After considering charging content providers like Sky who deliver services over the telephone network, the Commerce Commission has backed off. The telcos aren’t happy about this, not is the Tuanz, the telecommunications user association.

The usual process is New Zealand is for too-ing and fro-ing between interested parties before the Telecommunications Commissioner makes a final decision.

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telecommunications

Trans-Tasman mobile roaming regulation coming

Two years ago the Australian and New Zealand communications ministers agreed to investigate trans-Tasman roaming. At the time Stephen Joyce and Senator Stephen Conroy suggested they might regulate.

Although that regulation moment appears closer, don’t hold your breath. Governments rarely move fast on these matters.

Yesterday the Ministry of Business, Innovation and Employment published submissions responding to a list of suggested options.

Tuanz: scrap roaming charges

Tuanz – the New Zealand telecommunications users group – wants to scrap roaming charges between the two countries.

While this sounds radical and will no doubt worry telcos it isn’t extreme. Europe is heading in the same direction. In theory the Australia and New Zealand economies are almost as closely tied as the European ones.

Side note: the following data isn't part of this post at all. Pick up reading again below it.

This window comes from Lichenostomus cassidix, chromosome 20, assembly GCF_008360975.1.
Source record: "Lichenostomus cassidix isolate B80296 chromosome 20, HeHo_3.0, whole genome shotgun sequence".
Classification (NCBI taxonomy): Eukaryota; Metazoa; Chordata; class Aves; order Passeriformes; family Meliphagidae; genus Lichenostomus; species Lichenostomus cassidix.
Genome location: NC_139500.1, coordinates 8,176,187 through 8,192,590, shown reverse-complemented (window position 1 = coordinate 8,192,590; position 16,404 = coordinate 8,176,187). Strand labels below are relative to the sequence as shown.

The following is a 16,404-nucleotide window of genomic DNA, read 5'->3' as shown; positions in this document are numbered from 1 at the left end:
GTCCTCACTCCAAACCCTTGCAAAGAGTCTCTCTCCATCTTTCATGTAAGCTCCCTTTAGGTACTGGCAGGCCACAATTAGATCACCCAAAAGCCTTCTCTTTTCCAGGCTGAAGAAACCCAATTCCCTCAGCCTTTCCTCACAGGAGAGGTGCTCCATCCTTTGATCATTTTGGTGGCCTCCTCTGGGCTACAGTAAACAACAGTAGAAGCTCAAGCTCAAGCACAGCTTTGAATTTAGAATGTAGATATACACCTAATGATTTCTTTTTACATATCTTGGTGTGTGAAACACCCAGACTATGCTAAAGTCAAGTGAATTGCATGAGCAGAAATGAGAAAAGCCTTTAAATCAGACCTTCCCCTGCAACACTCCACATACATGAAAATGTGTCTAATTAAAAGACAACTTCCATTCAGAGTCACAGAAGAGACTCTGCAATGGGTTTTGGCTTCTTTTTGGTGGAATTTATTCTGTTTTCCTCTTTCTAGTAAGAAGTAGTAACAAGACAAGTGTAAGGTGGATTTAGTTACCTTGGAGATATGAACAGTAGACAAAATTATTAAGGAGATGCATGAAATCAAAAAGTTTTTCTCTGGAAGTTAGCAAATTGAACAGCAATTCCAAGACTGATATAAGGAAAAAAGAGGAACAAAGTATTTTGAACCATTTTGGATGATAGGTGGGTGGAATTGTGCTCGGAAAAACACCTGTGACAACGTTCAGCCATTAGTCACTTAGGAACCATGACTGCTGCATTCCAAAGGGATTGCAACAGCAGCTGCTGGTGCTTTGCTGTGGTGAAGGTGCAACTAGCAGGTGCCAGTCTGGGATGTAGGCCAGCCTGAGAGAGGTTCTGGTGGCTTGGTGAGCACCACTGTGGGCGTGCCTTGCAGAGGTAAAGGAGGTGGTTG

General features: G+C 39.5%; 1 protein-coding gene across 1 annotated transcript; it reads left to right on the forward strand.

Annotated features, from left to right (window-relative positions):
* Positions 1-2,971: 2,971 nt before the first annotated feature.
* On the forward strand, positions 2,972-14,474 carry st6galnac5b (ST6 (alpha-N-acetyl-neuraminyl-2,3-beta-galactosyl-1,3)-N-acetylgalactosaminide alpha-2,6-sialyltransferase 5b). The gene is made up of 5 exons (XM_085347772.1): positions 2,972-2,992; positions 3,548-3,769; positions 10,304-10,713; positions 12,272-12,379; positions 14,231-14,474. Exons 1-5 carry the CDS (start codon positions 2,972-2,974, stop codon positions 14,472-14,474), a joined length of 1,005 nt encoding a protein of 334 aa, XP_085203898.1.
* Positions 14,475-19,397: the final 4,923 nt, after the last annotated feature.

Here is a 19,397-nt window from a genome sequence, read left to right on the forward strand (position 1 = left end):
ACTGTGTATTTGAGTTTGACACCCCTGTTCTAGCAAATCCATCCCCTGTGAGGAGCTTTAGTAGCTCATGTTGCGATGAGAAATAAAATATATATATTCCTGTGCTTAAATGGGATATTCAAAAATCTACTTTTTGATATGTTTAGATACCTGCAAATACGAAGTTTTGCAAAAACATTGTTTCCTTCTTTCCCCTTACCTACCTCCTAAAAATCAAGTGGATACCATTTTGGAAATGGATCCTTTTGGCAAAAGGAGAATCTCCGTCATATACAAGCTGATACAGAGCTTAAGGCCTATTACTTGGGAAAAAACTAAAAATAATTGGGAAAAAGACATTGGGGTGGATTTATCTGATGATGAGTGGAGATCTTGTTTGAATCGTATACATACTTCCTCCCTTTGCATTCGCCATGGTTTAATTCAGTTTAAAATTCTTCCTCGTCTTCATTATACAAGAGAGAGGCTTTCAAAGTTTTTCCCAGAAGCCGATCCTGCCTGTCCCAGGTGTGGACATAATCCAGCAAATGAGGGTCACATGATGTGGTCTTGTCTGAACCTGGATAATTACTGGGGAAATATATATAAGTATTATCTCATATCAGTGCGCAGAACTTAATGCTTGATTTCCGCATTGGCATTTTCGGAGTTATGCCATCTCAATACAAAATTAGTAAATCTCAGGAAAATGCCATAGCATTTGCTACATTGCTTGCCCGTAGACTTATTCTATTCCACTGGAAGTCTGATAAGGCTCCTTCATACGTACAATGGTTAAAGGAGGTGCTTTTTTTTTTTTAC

InternetNZ wants link roaming to the planned spectrum auctions – making spectrum licences conditional on better  behaviour or, like Tuanz, scrapping roaming charges.

Market failure

A key test for any government intervention is “has the market failed?”. Economists might question whether trans-Tasman roaming is a failed market in an abstract, academic sense. Others prefer a common sense approach. Business people will notice the dampening effect roaming rates have on trade between the two nations.

Something must be wrong if the first thing we have to do on landing is buy or refresh a local pre-paid Sim card, then divert calls to the new number. That can get tricky if device settings need changing at the same time.

Telcos: What market failure?

Telecommunications companies on both sides of the Tasman argue competition is enough to push down roaming prices. They say regulation is unnecessary. In Australia Optus says the problem is a lack of consumer information – that’s a startling, arrogant claim.

True, prices have fallen in recent years – as much as 90 percent. Cynics might argue that’s less about competition and more about heading off government regulation. Meanwhile, the Commerce Commission also regulates roaming inside New Zealand.

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telecommunications

New Zealand’s submarine cable debate

How does New Zealand get another submarine cable project off the ground in the wake of Pacific Fibre’s fund-raising failure?

Ryan Ashton posed the question at a technology industry networking event last night. Ashton wants to trigger a debate and people at the event joined in. At least one had worked for Pacific Fibre.

Ashton’s idea for a new cable amounts to crowd-funding. He says the three or four hundred million dollars required could be spread over, say, a million New Zealanders. The same logic could be used to argue for government funding.